Figure 7. (A) OUR combined with PCV prediction by on-line capacitance probe signal of all bioprocesses. (B) The performance of the metabolic sensor in run 12 predicts the metabolic shift occurring in the culture. (C) Metabolic profiles of all fed-batch runs of glutamine (Gln) and asparagine (Asn) (D) glutamate (Glu) and aspartate (Asp) as a function of viable PCV. (E) The ratio of aspartate/glutamate (Asp/Glu) vs. viable PCV. (F) Alanine concentration (Ala) vs. the Asp/Glu ratio.

The variations in the amino acid concentrations of glutamine (Gln), glutamate (Glu), asparagine (Asn), aspartate (Asp), and alanine (Ala) are of particular importance in mammalian cell culture (Zhang et al., 2016). Though Glu and Gln exhibited a similar trend over the course of the fed-batch for all experimental runs, Ala, Asn, and Asp progressed differently (see Appendix Figure 2).

In a recent study, the ratio of asparagine and glutamine was found to be important, to some extent, in terms of process performance (Zhang et al., 2016). However, glutamine was depleted and asparagine concentrations were sufficiently high throughout the process (Figure 7C) and did not exhibit significant dependence. In the metabolic fate of glutamine and asparagine, glutamate and aspartate, respectively follow as secondary key products (Figure 7D). The Asp concentration decreased, whereas the Glu concentration increased consistently. These amino acids exhibited a linear relationship with OUR (data not shown).

Glu and Gln as a function of PCV exhibited reciprocal behavior. At ~1.4% (v/v) PCV, glutamine was almost completely consumed and glutamate plateaued at ~6 mM (Figures 7C,D).

The Asp/Glu ratio as a function of PCV exhibited a significant pattern (Figure 7E). The Asp/Glu ratio decreased linearly. At a PCV value of ~1.4% (v/v), the progression bent and resulted in a shallower slope. Accordingly, at an Asp/Glu ratio of 2, cell volumes and specific OURs changed after a metabolic alteration. The observed inflection point was at the same value as in the OUR vs. PCV regression (1.4% (v/v) PCV; see Figure 5A).

The Ala profile suggested the same metabolism switch (Figure 7F). The Ala concentration slightly increased at high Asp/Glu ratios until a certain point (around 2), when Ala production started to increase steeply (Asp/Glu = low). Ala accumulated in the cell culture supernatant to a great extent.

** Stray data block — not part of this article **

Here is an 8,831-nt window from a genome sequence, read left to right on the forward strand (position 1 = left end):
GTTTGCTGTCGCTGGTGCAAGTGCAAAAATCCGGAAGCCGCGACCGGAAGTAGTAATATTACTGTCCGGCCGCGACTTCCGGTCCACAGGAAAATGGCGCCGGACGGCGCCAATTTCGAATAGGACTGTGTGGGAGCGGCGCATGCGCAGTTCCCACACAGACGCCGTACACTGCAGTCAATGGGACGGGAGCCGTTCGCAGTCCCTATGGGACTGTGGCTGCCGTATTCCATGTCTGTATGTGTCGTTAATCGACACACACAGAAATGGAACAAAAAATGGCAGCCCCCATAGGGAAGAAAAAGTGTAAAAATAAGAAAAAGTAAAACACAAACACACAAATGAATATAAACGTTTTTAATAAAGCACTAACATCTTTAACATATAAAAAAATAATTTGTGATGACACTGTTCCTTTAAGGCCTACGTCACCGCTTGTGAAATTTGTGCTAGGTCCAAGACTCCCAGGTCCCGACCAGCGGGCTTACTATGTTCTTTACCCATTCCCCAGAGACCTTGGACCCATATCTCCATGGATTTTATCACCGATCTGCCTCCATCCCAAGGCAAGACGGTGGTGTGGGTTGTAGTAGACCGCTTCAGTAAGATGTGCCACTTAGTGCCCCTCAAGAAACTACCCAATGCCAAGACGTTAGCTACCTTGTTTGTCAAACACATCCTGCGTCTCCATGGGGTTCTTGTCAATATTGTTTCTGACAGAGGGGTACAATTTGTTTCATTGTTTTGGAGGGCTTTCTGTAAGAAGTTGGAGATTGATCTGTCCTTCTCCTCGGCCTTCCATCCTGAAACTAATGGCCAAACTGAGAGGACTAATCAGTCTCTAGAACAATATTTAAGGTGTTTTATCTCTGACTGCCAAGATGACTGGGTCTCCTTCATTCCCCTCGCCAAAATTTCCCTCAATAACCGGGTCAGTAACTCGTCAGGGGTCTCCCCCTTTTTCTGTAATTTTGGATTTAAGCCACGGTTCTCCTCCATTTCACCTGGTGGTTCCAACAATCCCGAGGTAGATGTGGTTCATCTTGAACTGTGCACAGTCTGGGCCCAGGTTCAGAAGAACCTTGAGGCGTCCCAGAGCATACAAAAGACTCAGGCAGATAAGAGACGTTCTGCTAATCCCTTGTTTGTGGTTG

Benefit of Dynamic kLa Determination and Real-Time OUR Calculation

The dynamic technique for kLa determination provided reliable results. We showed that the assumption of a dynamic volumetric mass transfer coefficient is necessary to calculate the OTR and, subsequently, the OUR throughout a changing process. Temperature and PID controller output were the two main bioreactor operating variables affecting the OTR in this setting. The influence of physicochemical properties of certain substances in the cell culture medium led to a strong kLa increase more than 3-times higher compared to water. This is probably due to the presence of Pluronic F68 within the medium, which has been reported to mainly change bubble size at higher concentrations. Smaller bubbles lead to an increase in gas holdup and available surface areas for overall mass transfer (Sieblist et al., 2013). Similar results were reported in the presence of ionic solutes, which generally exhibit coalescence-inhibiting characteristics, resulting in smaller bubbles and greater surface area and overall kLa (Puthli et al., 2005). Moreover, the effects of so-called oxygen vectors (e.g., hydrocarbons, oil as antifoam agents) can enhance mass transfer rates to significantly higher levels than in water. The enhancement was mainly due to an increase in the air/water transfer rate, which is partially explained by the change in the water surface tension (Morao et al., 1999; Quijano et al., 2009).

According to these observations, the influence of culture medium composition on oxygen mass transfer has to be considered. Moreover, a maximum decrease was recorded in the relative oxygen saturation of ~18% in fed-batch medium during CO2 stripping. These results demand particular consideration of solubility changes with shifts in gas composition and temperature. Considering only the saturation O2 concentration in water instead of determining the prevailing saturation concentrations would lead to inaccuracies during specific OUR calculations (Henzler and Kauling, 1993).